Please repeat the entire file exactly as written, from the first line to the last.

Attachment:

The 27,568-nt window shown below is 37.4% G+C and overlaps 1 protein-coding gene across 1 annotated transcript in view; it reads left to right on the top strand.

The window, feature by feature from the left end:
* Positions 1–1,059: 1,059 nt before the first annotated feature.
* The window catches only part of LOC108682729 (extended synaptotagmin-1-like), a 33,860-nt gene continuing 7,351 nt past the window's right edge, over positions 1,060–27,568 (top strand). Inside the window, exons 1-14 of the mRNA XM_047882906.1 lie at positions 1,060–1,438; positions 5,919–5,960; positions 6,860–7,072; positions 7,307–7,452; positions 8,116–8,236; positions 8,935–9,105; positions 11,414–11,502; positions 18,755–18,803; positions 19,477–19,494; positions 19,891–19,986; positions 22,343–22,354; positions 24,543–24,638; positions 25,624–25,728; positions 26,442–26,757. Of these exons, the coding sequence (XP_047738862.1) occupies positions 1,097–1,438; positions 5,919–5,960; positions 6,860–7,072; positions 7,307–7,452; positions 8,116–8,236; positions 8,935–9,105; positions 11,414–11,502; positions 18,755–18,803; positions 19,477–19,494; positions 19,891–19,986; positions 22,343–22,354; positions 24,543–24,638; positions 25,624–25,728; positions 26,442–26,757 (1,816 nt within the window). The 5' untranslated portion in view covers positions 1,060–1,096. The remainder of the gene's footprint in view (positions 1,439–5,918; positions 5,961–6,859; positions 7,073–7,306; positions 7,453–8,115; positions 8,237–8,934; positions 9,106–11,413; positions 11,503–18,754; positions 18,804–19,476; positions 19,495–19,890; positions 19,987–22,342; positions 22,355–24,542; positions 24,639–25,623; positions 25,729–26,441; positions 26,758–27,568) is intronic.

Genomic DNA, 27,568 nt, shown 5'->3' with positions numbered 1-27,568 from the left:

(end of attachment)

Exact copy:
The 27,568-nt window shown below is 37.4% G+C and overlaps 1 protein-coding gene across 1 annotated transcript in view; it reads left to right on the top strand.

The window, feature by feature from the left end:
* Positions 1–1,059: 1,059 nt before the first annotated feature.
* The window catches only part of LOC108682729 (extended synaptotagmin-1-like), a 33,860-nt gene continuing 7,351 nt past the window's right edge, over positions 1,060–27,568 (top strand). Inside the window, exons 1-14 of the mRNA XM_047882906.1 lie at positions 1,060–1,438; positions 5,919–5,960; positions 6,860–7,072; positions 7,307–7,452; positions 8,116–8,236; positions 8,935–9,105; positions 11,414–11,502; positions 18,755–18,803; positions 19,477–19,494; positions 19,891–19,986; positions 22,343–22,354; positions 24,543–24,638; positions 25,624–25,728; positions 26,442–26,757. Of these exons, the coding sequence (XP_047738862.1) occupies positions 1,097–1,438; positions 5,919–5,960; positions 6,860–7,072; positions 7,307–7,452; positions 8,116–8,236; positions 8,935–9,105; positions 11,414–11,502; positions 18,755–18,803; positions 19,477–19,494; positions 19,891–19,986; positions 22,343–22,354; positions 24,543–24,638; positions 25,624–25,728; positions 26,442–26,757 (1,816 nt within the window). The 5' untranslated portion in view covers positions 1,060–1,096. The remainder of the gene's footprint in view (positions 1,439–5,918; positions 5,961–6,859; positions 7,073–7,306; positions 7,453–8,115; positions 8,237–8,934; positions 9,106–11,413; positions 11,503–18,754; positions 18,804–19,476; positions 19,495–19,890; positions 19,987–22,342; positions 22,355–24,542; positions 24,639–25,623; positions 25,729–26,441; positions 26,758–27,568) is intronic.

Genomic DNA, 27,568 nt, shown 5'->3' with positions numbered 1-27,568 from the left: